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March 27, 2019

Keeping Your Classroom Library Organized

Written By: Erika Silano
X Organizing Classroom Libraries

One of the most important components in a classroom of  a classroom is books, books, books! According to Scholastic, an effective classroom library should contain a minimum of 300-600 books. Wow, that’s a lot! How do you keep them all organized? Some teachers are challenged by having a ton of classroom books, but not knowing how to group or store them effectively. If that sounds like you, keep reading!
Organizing Classroom Libraries
Here are five tips on organizing your classroom library:

1. Have a plan… How do you want to categorize your books?

Some teachers sort by level, genre, author, or theme. Think of the categories that would make sense for you and your students when you need to find certain books. As you plan this, consider the age of your students, how they will access or “shop” for books, and how they will return books. No matter how you choose to organize your classroom library, alphabetizing can help you and your students easily find what you’re looking for.

2. Store your books in bins or baskets that will last!

There is nothing worse than having an organized classroom library and then a book basket breaks, or cracks, and just like that, books are EVERYWHERE!  Investing in book bins that are strong enough to hold your classroom books safely, no matter who is handling them, is imperative. Choose book bins that students can easily pull off and put back on your shelves.

3. Create clear, kid-friendly labels for your library.

After organizing your books into categories and bins, be sure to label each bin clearly. Consider the age of your students when doing this. You might want to put a word and a picture/symbol on the labels. You want your students to be able to find the books they need without your help! Color coding bins and labels is also a great idea!

4. Have a plan for students to get their books.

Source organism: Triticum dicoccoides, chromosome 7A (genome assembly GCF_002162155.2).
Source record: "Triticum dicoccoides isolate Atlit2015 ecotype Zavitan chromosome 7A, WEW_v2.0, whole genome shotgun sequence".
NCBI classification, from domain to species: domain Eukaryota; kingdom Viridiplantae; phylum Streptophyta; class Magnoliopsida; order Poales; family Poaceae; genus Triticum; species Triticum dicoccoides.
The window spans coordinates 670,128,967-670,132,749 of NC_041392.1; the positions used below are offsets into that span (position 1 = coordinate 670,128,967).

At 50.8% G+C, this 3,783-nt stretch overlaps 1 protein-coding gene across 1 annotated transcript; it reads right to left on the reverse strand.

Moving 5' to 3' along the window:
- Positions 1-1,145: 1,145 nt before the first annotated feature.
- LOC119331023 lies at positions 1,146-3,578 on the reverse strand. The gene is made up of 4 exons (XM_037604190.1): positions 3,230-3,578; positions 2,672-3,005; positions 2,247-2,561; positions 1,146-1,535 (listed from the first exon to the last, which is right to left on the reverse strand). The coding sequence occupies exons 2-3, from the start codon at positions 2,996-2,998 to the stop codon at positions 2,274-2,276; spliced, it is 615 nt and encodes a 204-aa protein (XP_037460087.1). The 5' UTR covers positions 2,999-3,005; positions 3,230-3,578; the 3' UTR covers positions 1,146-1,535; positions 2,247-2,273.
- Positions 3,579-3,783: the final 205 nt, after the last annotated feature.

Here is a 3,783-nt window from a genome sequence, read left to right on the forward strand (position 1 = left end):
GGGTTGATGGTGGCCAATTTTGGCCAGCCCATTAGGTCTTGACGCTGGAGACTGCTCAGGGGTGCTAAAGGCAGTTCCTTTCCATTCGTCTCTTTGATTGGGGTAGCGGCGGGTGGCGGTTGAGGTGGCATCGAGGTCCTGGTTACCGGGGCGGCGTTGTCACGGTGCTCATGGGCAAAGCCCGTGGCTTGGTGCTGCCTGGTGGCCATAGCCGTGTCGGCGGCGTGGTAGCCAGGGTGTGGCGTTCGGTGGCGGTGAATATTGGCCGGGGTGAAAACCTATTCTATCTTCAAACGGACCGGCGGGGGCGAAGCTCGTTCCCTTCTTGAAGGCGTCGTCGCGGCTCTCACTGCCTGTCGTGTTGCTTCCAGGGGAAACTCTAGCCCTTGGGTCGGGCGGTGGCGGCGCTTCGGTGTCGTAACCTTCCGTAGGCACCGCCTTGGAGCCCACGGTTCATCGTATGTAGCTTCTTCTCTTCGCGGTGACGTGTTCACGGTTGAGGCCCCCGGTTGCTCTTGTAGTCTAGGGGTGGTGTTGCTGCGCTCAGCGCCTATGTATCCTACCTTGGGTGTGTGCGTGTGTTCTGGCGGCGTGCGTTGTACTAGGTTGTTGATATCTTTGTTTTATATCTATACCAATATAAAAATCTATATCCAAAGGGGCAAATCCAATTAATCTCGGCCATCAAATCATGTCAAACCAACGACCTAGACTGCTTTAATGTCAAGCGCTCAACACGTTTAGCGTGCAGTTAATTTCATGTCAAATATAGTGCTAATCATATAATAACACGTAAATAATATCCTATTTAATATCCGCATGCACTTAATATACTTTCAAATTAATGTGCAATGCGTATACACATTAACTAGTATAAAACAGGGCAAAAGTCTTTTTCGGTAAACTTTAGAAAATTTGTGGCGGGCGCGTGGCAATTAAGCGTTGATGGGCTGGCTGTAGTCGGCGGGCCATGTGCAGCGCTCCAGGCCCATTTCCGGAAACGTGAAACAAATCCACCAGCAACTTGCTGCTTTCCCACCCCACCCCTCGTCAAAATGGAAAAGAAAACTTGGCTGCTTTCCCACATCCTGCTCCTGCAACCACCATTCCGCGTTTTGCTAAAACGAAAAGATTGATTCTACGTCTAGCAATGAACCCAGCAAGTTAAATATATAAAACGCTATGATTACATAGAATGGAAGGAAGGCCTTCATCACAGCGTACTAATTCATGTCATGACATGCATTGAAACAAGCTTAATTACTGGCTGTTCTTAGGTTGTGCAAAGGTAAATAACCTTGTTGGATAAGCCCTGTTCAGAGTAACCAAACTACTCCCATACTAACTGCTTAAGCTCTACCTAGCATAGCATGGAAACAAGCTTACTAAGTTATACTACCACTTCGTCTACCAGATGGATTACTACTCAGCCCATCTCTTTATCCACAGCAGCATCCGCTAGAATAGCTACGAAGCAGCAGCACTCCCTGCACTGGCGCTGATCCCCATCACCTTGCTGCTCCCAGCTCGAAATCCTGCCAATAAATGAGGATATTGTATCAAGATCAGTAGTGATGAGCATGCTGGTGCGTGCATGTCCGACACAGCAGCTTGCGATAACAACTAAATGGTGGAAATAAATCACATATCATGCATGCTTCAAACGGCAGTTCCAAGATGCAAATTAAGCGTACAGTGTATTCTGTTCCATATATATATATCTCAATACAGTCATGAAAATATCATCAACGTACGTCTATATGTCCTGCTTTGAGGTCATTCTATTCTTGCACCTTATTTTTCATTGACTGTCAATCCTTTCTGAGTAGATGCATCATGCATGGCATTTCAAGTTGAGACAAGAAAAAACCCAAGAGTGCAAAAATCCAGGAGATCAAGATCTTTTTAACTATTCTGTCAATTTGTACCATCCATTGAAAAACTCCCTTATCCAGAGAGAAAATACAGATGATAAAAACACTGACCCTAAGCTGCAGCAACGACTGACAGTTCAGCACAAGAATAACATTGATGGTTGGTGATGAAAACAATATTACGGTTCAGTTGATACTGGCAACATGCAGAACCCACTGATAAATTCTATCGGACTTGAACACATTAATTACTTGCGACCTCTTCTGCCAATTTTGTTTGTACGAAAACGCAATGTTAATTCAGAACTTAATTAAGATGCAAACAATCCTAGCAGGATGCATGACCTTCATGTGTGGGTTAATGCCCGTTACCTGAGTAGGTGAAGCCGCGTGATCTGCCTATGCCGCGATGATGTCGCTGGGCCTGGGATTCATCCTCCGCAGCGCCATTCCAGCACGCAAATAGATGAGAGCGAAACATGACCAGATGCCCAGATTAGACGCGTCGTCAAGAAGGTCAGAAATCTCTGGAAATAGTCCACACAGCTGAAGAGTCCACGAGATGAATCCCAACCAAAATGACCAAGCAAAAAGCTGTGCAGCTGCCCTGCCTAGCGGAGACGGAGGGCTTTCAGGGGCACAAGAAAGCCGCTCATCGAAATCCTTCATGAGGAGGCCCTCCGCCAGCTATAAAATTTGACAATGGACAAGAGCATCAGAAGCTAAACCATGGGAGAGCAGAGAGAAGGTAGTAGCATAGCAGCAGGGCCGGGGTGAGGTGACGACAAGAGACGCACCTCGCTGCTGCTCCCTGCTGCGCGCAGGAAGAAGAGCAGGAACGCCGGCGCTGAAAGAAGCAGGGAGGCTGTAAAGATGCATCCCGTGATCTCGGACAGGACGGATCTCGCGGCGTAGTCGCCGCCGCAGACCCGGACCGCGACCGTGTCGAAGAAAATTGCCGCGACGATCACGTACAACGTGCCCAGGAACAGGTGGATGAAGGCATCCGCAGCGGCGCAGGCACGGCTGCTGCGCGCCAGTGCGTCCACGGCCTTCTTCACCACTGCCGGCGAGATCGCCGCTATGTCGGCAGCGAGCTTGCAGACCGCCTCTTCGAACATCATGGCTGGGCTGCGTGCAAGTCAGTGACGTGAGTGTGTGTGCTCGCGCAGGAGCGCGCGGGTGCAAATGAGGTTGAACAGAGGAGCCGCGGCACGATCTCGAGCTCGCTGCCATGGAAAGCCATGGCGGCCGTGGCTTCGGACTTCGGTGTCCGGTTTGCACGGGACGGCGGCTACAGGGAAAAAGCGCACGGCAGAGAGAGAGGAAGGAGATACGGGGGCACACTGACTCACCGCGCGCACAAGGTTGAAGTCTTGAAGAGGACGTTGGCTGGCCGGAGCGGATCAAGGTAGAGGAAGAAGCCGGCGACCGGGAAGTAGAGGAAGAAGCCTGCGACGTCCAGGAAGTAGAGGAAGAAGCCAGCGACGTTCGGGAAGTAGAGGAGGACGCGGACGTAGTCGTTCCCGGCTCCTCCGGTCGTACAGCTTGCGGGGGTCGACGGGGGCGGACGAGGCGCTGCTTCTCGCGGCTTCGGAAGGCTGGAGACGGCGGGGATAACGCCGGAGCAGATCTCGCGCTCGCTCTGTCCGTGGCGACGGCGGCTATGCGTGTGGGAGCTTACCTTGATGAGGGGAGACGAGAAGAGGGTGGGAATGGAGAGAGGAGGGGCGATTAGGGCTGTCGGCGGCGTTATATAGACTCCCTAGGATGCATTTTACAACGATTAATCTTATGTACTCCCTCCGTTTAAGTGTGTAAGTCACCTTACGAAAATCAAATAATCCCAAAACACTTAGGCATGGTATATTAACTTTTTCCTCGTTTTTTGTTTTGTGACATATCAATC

Develop a “book shopping” schedule for your students to follow. One way to do this is to have a few students shop each day. This can be done in lieu of their morning work that day or right before your reading block begins.

Students should have enough books in their book bin to keep them reading during the entire reading block without needing to get more books. Depending on their current reading level, this could mean students have as many as 10 books in their book bin or just two!

Have students shop for new books as you see fit; typically once a week is good. Remember, students can read the same book more than once. Practice makes perfect!

Post your shopping/check-out schedule in a place where all students can reference it. If you limit the number of students who “shop” to a few at a time, your books will stay organized.

5. Have a plan for students to return their books.

Don’t forget to think of a way for your students to return their books in an orderly fashion. Some teachers have a return bin where students can drop off their books. Some teachers pick a reliable student to re-shelve books. Other teachers train all of their students to put their books back in the correct spots. Whatever way works for your class, be sure to spend time teaching these procedures as they will pay off in the long run.

What works for you and your classroom library? We would love to hear ideas that have worked for you!

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